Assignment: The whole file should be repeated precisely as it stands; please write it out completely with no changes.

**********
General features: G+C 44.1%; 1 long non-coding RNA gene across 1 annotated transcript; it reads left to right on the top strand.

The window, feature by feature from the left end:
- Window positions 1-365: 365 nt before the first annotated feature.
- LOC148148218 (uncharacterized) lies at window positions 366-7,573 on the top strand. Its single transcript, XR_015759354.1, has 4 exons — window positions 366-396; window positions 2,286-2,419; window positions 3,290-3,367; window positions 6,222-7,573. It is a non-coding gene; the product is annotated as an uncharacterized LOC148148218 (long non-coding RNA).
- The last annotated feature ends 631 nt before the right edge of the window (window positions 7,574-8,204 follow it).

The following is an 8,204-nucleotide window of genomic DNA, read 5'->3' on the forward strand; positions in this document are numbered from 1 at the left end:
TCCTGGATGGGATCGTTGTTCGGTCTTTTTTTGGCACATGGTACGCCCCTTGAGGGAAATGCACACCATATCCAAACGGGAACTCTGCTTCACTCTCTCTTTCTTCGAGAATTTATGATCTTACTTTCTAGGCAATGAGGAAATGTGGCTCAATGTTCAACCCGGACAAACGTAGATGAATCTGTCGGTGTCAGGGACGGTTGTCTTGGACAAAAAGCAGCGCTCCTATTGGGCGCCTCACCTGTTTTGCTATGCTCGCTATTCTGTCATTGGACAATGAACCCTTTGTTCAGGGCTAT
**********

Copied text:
General features: G+C 44.1%; 1 long non-coding RNA gene across 1 annotated transcript; it reads left to right on the top strand.

The window, feature by feature from the left end:
- Window positions 1-365: 365 nt before the first annotated feature.
- LOC148148218 (uncharacterized) lies at window positions 366-7,573 on the top strand. Its single transcript, XR_015759354.1, has 4 exons — window positions 366-396; window positions 2,286-2,419; window positions 3,290-3,367; window positions 6,222-7,573. It is a non-coding gene; the product is annotated as an uncharacterized LOC148148218 (long non-coding RNA).
- The last annotated feature ends 631 nt before the right edge of the window (window positions 7,574-8,204 follow it).

The following is an 8,204-nucleotide window of genomic DNA, read 5'->3' on the forward strand; positions in this document are numbered from 1 at the left end:
TCCTGGATGGGATCGTTGTTCGGTCTTTTTTTGGCACATGGTACGCCCCTTGAGGGAAATGCACACCATATCCAAACGGGAACTCTGCTTCACTCTCTCTTTCTTCGAGAATTTATGATCTTACTTTCTAGGCAATGAGGAAATGTGGCTCAATGTTCAACCCGGACAAACGTAGATGAATCTGTCGGTGTCAGGGACGGTTGTCTTGGACAAAAAGCAGCGCTCCTATTGGGCGCCTCACCTGTTTTGCTATGCTCGCTATTCTGTCATTGGACAATGAACCCTTTGTTCAGGGCTAT